From there, I walked across the bridge to the Musee d’Orsay. It used to be a train station and you can tell if you think about it. It’s huge, filled with paintings, sculpture, and other art objects dating from mid 1800’s to early 1900’s. It has the largest collection of impressionist and post impressionist art in the world. It’s right on the river and easy to find. I spent almost 4 hours there and could probably have stayed longer but they were closing (at 1800).

I really loved the art deco. They had entire rooms full of art deco style furniture. One even had its wall paneling done in that style. The huge open space was really nice for showing off the dozens of large sculptures, even including Rodin’s famous Gates of Hell.

The space itself was impressive. It has 6 floors, but there’s nothing on the 6th floor but toilets. The 5th floor has a restaurant where you can eat lunch while looking out through the clock facing the river (there’s another restaurant on the 2nd floor). Most of the art is on the first and second floor.

When they chased me out of there, I headed down the river to the Louvre. It’s open til 2200 on Wednesday’s so I still had a few hours left to check it out. It’s huge! It’s the largest art museum in the world. I figure there’s no way I could see everything there even if I spent days, so I’d just hit the highlights and call it good. It’s filled with all kinds of art dating back from the earliest times to the 21st century (tho I didn’t see any modern art).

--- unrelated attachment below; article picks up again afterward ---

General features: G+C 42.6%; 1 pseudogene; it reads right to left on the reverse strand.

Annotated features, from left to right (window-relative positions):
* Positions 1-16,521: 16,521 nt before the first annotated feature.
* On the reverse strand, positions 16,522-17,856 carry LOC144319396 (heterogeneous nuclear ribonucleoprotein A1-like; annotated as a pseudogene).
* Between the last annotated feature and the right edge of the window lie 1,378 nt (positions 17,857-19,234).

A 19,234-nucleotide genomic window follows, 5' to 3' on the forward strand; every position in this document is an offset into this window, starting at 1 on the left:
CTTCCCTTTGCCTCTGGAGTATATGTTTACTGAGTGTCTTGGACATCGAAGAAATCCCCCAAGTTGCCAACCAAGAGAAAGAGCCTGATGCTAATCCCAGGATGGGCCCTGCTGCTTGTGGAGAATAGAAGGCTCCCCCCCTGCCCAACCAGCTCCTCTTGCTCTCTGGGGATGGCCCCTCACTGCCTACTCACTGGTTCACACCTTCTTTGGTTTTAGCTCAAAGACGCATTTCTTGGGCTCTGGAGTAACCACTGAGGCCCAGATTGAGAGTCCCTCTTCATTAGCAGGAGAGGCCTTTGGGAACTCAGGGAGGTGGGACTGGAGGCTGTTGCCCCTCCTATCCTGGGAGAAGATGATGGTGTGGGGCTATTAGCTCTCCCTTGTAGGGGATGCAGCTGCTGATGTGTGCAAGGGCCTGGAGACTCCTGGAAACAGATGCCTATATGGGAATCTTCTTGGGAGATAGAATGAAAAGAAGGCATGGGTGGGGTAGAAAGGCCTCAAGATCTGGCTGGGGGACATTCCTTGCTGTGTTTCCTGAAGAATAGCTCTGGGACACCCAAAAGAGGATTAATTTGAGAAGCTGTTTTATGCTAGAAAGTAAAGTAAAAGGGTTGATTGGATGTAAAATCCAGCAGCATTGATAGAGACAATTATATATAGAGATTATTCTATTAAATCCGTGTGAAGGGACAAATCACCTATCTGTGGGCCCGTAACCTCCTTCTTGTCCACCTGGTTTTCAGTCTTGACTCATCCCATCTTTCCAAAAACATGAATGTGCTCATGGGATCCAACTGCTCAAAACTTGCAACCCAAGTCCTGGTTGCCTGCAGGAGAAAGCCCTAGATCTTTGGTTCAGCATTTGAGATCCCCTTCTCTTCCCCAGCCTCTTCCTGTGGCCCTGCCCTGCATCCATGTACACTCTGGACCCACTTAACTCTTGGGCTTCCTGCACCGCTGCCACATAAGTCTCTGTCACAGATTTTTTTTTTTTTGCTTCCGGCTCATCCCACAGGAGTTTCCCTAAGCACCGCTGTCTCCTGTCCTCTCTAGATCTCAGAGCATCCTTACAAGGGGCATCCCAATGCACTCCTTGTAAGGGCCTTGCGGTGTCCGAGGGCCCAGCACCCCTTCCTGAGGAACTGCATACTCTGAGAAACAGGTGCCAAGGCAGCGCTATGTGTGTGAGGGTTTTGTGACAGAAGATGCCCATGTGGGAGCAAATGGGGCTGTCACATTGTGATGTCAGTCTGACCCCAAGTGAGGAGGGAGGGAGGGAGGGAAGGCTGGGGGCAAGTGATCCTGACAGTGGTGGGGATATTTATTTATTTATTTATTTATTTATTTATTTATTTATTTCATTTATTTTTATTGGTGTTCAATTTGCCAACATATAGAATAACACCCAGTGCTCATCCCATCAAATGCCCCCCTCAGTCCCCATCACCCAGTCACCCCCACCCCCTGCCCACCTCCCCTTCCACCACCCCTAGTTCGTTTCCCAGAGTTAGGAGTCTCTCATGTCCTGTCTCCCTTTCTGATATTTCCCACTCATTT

I wandered around, enjoying the fantastic collection of art, taking a closer look at anything that caught my eye. It was pretty crowded in the more popular sections, around the ‘must see” pieces of art: the Mona Lisa, the Nike of Samothrace (Winged Victory), the Apollo Gallery where the ceiling is covered with paintings and carvings.

Of course I did not have time to see everything. I only saw a few of the galleries in the Denon Wing: Roman, Greek, Etruscan and Egyptian antiquities and paintings from France, Spain and Italy. The Sully Wing: Greek, Roman, Egyptian and Near Eastern antiquities and European decorative arts.

They also had an exhibit on how the museum came to be. It was created out of the former  Louvre Palace, originally built under Phillip II as the Louvre Castle in the late 12th-13th century. You could go downstairs and walk around the original tower of the castle and see some of the foundation walls still standing.

I would like to go back someday and explore some more, but I think 3 museums in one day is enough for me!

 

Paris!

I made it to Paris! I’ve never been here before. It’s been on my bucket list for a while and I’m so excited that I finally got a chance to come and explore. 🙂

I left home Monday morning at 0800 and after a 4 hour layover in Toronto, arrived in Paris around 1000 on Tuesday (local time).

It took me a little bit of time to do a couple of things at the airport. I found the tourist information booth and bought a museum pass (4 days) and I bought a “Navigo” Pass from the transport desk downstairs (its good for unlimited travel within Paris for a week Sun-Sun). After that I was ready to take the train into town and find my hotel.

It was super easy. It only took about 40 minutes, I didn’t even have to change trains. The train was pretty empty, it was clean and there was even a guy playing dixieland jazz on his clarinet for most of the way. There wasn’t much to see going this way tho.